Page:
Panel #5 Mississippi Riverwalk
A) Junior Crevasse
Mile 55.0 AHP
During the great flood of April 1927, the steamship Inspector
was fought erratic currents downstream past the Junior Plantation. The pilot lost control and the boat's bow crashed into the levee. Thought the pilot tried to keep the boat jammed against the levee to plug the hole, the current caught the vessel's stern and swung it around, creating an even larger hole. Flood waters poured through flooding the area. The Inspector
lay aground for several weeks, blocking all attempt to close the crevasse until the flood subsided.
B) Poverty Point, Louisiana
Mile 60.0 AHP
A series of earthwork mounds at Poverty Point are the remnants of a sophisticated Native American Culture that lived in the area several thousand years ago. Artifacts found here indicate the inhabitants traded with other tribes throughout North America. Poverty Point was the site of Fort de la Boutaye, the first French settlement, which in 1700 consists of six small guns, a few cabins, and a house. During the high water of Spring, the garrison suffered flooding and was abandoned in 1701.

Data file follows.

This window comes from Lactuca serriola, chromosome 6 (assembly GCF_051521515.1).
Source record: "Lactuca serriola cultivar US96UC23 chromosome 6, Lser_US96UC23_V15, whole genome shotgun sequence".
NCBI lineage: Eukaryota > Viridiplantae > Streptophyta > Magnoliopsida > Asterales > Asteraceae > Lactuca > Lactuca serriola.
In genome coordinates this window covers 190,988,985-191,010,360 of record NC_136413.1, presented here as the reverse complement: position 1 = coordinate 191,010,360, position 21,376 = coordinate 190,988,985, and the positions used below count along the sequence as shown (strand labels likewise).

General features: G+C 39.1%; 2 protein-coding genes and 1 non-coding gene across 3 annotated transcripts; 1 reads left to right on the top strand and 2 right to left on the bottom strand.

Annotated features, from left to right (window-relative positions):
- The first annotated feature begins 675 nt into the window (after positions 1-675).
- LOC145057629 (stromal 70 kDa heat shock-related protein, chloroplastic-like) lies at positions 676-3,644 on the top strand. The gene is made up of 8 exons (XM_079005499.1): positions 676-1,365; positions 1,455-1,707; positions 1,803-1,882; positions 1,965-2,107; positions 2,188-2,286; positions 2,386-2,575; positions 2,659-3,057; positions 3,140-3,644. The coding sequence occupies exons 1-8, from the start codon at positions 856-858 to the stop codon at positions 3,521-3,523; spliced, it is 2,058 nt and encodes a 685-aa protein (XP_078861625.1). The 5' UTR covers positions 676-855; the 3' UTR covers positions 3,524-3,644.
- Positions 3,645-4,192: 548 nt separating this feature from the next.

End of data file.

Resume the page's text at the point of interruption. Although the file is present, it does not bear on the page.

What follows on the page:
C) Jesuits Bend
Mile 68.5 AHP
Pilots named this bend for the Society of Jesus, a Roman Catholic religious order which owned plantations in the area. The Jesuits played an active role in the settlement and development of the Lower Mississippi Valley. They established missions to convert Native Americans to Christianity, built schools, and supported their work by selling produce raised on their plantations. The Jesuits help introduce indigo, oranges, figs, and sugar cane to the young colony.
Photo Credit: Indian Mounds at Poverty Point State Historic Site, Louisiana Office of Tourism